Tuesday, May 08, 2007

John Edwards Speaks on Poverty and Critics

A Republican pundit who criticizes John Edwards for being rich is a ridiculous sight to behold given how much the Republican Party is the party of greed. To watch people in the media act as if a Republican talking point still has validity this late in the game after six years of corruption, incompetence and ideological indifference to the fate of millions of American is embarrassing to watch, particularly since so many of these mainstream media types are financially doing quite well and are themselves more interested in staying on top that acting in the public's interest.

There are plenty of exceptions in the media, of course; here and there are people who pay attention. Bob Herbert of The New York Times will surely be writing about the various presidential candidates but here's what he has to say on John Edwards:
The scene was immensely more appealing than the overly scripted televised "debates" that feature sleep-inducing nonanswers from an army of candidates browbeaten by moderators wielding stopwatches.

New Orleans has not been a hot topic at those upscale gatherings. Much of the city is still in ruins, still in "terrible shape," as Mr. Edwards noted. During a lengthy interview that followed his talk with the local residents, he told me that what had been allowed to happen to New Orleans was "an embarrassment for America" and that as president he would put the power of the federal government squarely behind its revival.

He said he would appoint a high-level official to take charge of the rebuilding, and he would have that person "report to me" every day. He said he would create 50,000 "steppingstone jobs," in parks, recreation facilities and a variety of community projects, for New Orleans residents who have been unable to find any other work. And he said, "We're also going to have to rebuild these levees."


It's true that promises from politicians come at us like weeds on steroids. But the nation would get a clearer picture of the character, integrity and leadership qualities of individual candidates if the press would focus more intently on matters of substance.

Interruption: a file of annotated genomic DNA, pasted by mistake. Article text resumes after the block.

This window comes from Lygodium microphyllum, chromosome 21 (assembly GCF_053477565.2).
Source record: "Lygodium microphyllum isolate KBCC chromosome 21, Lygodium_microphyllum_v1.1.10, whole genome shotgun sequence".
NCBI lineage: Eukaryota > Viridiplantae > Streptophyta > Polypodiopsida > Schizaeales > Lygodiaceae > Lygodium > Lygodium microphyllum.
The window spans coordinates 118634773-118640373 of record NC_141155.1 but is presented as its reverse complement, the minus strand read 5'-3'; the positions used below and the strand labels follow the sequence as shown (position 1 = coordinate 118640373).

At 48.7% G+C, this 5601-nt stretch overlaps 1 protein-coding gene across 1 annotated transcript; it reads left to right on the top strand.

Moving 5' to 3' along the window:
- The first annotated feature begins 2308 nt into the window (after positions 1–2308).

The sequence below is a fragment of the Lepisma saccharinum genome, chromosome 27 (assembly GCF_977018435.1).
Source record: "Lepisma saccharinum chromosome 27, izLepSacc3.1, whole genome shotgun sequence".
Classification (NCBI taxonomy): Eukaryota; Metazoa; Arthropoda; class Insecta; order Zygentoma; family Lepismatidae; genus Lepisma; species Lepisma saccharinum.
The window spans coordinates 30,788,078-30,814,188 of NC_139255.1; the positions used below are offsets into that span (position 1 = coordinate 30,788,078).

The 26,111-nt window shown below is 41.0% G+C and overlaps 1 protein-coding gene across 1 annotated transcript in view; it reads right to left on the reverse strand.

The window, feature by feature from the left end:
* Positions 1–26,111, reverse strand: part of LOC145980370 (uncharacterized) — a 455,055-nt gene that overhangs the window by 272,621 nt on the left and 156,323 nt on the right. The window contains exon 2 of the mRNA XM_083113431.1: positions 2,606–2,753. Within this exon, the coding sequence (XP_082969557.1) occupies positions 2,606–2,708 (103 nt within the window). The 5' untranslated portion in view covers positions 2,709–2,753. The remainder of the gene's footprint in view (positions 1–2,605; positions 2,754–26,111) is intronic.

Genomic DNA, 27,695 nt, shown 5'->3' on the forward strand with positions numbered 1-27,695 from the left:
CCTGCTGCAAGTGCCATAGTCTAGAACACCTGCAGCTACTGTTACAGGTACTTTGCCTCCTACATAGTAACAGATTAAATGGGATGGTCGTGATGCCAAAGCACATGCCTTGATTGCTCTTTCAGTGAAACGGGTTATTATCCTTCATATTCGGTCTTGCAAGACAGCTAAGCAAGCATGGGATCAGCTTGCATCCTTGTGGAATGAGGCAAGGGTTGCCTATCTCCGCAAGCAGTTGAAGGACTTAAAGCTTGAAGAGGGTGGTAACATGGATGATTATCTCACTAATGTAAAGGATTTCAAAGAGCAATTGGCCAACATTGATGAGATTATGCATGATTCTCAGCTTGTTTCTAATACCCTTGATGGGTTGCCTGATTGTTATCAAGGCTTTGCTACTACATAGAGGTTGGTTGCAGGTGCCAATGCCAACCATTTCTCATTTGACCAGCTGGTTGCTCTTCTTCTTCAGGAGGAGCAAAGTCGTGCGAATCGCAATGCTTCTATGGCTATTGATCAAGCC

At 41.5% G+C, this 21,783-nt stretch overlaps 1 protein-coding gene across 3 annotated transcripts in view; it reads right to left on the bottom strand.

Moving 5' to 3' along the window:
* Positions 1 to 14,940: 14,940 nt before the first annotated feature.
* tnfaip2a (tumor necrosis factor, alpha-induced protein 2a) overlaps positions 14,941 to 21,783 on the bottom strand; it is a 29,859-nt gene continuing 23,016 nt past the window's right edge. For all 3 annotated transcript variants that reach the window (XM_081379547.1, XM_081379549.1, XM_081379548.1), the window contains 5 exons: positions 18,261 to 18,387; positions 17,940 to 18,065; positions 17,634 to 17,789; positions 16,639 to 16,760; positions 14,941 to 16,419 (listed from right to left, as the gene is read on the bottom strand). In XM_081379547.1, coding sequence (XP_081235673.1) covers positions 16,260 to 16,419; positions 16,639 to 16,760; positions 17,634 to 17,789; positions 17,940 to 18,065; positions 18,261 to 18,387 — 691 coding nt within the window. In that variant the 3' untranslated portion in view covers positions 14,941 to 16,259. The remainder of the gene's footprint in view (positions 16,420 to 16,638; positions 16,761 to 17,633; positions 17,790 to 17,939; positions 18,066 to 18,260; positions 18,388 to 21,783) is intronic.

As a rule, we're much more interested in gaffes than in the details of a candidate's position on a complex issue. We're much more interested in sound bites than in sound policy.

That should change. We should give the candidates time to speak. And we should listen.

Much of the media isn't really interested in the future of America; they're interested in circuses and media events and ingratiating themselves with powerful people and are more than happy to help someone like Bush put on meaningless photo op stunts like finding another group of bozos intent on attacking America with delusional schemes that even a movie producer would be embarrassed to use except in a lame comedy. Americans have the right to expect more from a powerful media.

Here's more on Edwards from AP writer Mike Glover:
Presidential candidate John Edwards said Monday it's silly to suggest that his wealth and expensive tastes have hurt his credibility as an advocate for the poor.


"Would it have been better if I had done well and didn't care?" Edwards asked.

Edwards noted that some of the most acclaimed anti-poverty advocates came from privileged backgrounds, including Franklin Roosevelt and Bobby Kennedy.

"You could see and feel the empathy they had," said Edwards, speaking from his home in North Carolina during an interview on Iowa Public Radio.

Edwards, a former North Carolina senator, has made poverty a central issue of his campaign for the Democratic presidential nomination and recently released a book on the subject, "Ending Poverty in America." He also has formed a center for the study of poverty issues at the University of North Carolina.

Edwards could easily have mention John Kennedy whose Peace Corps was very much an anti-poverty program, though in the third world; the Peace Corps also led to a domestic anti-poverty program called Vista. Teddy Roosevelt's reforms led to bringing the robber barons under control and strengthening the middle class and giving more poor Americans a chance. Let me add that Franklin Roosevelt was particularly good at fighting poverty and one of the things that made him a good fighter was that he knew there were wealthy people who were responsible and generous but he also understood the dark side of his economic class and he understood their games and their dishonest rationalizations for their behavior ('it's just business, you know?').

In contrast, we currently have a president who genuinely doesn't care about the poor: witness his response to Hurricane Katrina. Bush's first response is always to help his wealthy friends. He might listen to someone who is poor for the sake of photo ops but when it comes time to do something, nothing happens. That is the nature of most politicians in the Republican Party these days and this is despite the fact that may rank and file Republicans believe poverty issues should be addressed.

Bob Herbert is right; we need a media less interested in recording the ins and out of political games and more interested in finding out what the issues are, what candidates have to say and how America might address these issues. The last thing we need is a free press sticking its head in the sand like Republican ostriches.

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